In a recent blog post, our VP of the European Modernization Factory, Kris Ceuppens, wrote that the majority of requests for OO languages we've been seeing lately are targeting Windows or *Nix. "When the target platform remains Mainframe, then COBOL seems to have become the de facto standard for (business) programming language for migration projects.” he stated in the "What will you generate?" article.
Astadia's clients seem to make similar choices across different geographies (Europe, North-America, Asia-Pacific).
Java (J2EE) and C#.Net are taught to most Bachelor and Master students studying Computer Science / ICT and remain popular for business application programming.
Having asked a few academics which language they prefer to teach first, I learned most prefer to teach Java (and sometimes C) during the first academic year as Java provides students with a broad perspective on open source technologies. C#.NET is then taught at a later stage (e.g. 2nd year) and – funny enough – students then seem to quickly indicate which language they like or not and form two “blood groups”: the “Java-ists” and the “C#-ists”.
While the job market requires both profiles, we today notice that experienced “Java-ists” are in shorter supply and – as a result - can demand slightly higher compensation. The better “C#-ists” should however not worry: they also enjoy good job opportunities and – having a tendency to focus solely on the “Microsoft stack” – can build a nice career in front-end and/or back-end development.
Astadia has a different approach in the sense that we offer clients – in case they prefer to leave the mainframe - the choice between the “Open source stack” (Java on Linux) and “Microsoft stack” (.NET on Windows).
As this implies that we build automated conversion tools in Java and C#, we prefer to recruit developers who like both OO languages. As “duo-ists” are however hard to find, we’ve also recruited “Java-ists” who subsequently learned C# and vice versa.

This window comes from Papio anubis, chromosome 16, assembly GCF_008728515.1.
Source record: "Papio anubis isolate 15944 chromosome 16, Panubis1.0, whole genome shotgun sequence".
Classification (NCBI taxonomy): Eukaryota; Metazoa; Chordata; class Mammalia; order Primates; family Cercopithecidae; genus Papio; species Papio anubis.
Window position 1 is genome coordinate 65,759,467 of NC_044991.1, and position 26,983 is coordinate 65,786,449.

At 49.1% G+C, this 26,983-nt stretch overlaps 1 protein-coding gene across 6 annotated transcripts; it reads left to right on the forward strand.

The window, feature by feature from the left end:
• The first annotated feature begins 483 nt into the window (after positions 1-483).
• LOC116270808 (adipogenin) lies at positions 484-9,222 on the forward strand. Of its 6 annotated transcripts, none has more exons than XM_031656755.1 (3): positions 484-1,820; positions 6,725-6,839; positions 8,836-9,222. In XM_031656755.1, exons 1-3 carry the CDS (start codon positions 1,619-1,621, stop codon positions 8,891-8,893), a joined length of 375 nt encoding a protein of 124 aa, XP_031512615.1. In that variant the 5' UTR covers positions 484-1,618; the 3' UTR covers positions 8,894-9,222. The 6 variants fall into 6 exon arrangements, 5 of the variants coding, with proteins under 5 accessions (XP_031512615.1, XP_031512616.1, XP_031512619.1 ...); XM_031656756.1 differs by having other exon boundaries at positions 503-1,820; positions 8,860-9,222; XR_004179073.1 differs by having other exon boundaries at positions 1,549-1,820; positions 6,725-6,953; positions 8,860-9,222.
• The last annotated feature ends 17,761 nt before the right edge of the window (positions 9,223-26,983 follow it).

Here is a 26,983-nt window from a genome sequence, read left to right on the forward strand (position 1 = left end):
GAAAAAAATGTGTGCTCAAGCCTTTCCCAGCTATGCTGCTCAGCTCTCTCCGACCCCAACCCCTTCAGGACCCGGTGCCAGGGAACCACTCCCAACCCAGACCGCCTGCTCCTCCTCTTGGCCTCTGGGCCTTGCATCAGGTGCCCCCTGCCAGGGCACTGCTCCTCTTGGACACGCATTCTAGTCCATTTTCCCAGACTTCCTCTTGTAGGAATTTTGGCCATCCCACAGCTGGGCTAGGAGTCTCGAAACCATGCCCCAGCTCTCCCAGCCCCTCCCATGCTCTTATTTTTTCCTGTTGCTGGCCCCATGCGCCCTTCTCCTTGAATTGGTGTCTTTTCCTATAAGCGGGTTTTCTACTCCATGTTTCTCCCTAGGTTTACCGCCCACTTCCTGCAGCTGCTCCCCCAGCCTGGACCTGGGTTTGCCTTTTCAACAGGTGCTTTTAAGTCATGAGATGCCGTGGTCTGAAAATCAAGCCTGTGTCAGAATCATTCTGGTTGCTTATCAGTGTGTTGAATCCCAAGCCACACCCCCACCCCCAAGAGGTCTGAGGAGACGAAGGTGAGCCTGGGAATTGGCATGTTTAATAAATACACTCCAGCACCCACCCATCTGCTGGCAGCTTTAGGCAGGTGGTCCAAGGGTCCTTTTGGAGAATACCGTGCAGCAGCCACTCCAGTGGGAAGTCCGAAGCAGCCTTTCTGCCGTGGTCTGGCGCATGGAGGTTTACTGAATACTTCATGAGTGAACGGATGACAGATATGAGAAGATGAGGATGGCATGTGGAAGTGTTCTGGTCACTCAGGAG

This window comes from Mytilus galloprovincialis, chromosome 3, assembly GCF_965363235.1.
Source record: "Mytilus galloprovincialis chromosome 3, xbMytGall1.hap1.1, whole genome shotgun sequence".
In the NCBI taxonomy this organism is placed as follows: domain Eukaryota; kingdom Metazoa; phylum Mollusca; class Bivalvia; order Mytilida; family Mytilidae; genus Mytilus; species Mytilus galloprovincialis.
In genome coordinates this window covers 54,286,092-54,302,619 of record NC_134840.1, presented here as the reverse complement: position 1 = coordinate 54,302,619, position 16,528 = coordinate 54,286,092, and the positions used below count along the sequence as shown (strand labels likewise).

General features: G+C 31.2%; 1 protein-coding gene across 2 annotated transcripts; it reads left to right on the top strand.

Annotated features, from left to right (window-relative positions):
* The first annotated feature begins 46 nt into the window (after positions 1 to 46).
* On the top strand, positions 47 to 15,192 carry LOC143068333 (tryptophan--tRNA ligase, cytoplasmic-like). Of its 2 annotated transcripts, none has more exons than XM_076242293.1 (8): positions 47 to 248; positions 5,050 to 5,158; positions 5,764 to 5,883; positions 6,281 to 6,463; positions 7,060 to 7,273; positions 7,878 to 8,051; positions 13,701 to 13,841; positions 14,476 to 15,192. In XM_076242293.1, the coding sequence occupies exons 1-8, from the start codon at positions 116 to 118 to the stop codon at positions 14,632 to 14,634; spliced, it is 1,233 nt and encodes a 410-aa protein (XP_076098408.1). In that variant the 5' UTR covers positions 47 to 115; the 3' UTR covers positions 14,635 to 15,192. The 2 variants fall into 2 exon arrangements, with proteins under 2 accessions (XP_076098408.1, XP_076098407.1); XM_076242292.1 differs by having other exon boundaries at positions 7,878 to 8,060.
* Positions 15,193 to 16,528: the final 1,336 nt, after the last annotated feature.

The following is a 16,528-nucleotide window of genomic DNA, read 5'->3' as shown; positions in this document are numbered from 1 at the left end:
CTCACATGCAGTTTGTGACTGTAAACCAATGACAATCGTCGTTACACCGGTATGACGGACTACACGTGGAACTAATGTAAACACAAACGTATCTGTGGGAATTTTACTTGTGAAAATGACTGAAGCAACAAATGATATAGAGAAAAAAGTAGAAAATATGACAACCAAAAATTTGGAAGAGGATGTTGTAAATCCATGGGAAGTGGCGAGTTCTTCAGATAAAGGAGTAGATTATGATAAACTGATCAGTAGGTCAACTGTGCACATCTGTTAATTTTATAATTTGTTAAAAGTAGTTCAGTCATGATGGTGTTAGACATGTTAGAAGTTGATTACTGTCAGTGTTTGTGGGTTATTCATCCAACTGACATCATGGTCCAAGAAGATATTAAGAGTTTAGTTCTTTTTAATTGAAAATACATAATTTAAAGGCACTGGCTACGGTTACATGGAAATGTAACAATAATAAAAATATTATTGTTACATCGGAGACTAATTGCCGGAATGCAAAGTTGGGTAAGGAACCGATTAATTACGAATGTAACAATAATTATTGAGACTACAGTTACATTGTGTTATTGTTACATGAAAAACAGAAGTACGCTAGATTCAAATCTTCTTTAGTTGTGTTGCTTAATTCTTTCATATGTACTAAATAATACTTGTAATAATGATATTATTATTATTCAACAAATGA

Luckily, we see that the number of first-year ICT students is re-increasing AND that people with other degrees (e.g. marketing) re-orient their career towards ICT later on by taking evening classes to obtain a graduate ICT degree.
Last but not least, senior software developers – who are incentivized to work longer and study Java or C# at a later stage after having programmed many years in procedural languages such as COBOL (see below).
As a result, Java and C# can continue to remain popular for the foreseeable future. Although functional programming languages - such as Scala or Haskell - may gain traction and be taught in the years to come, we have not seen any enquiry from clients or prospects so far.
For clients and prospects who prefer to remain on the mainframe, COBOL – albeit 50 years old and less and less taught to Bachelor or Master students - remains popular. These days, procedural COBOL programs can be easily reused in the .NET or Java platforms, and integrated with newly written C# and Java code.
Some banks and insurance companies recruit school leavers and train them on-the-job to become COBOL developers. They anticipate that their age pyramid will accelerate – i.e. senior COBOL developers will quickly retire – and applications will need to be maintained in COBOL for quite some time.
Other clients admit that it becomes hard to convince talented, young recruits to follow such a path and choose - for instance - NetCOBOL as an intermediate step towards .NET, thus targeting to recruit the best young talents more easily.
As a migration company, we thus anticipate to continue to convert large applications – for clients who prefer to remain on the mainframe - from 4GL (such as Natural) to COBOL while other clients – who prefer to migrate to a distributed environment (Linux or Windows) will either prefer a COBOL-to-COBOL conversion or a conversion towards Java or C#.
In addition to cost cuts, the latter clients may gain business agility and an easier integration between back-end applications on the one hand and modern UI technologies - such as web - on the other hand.
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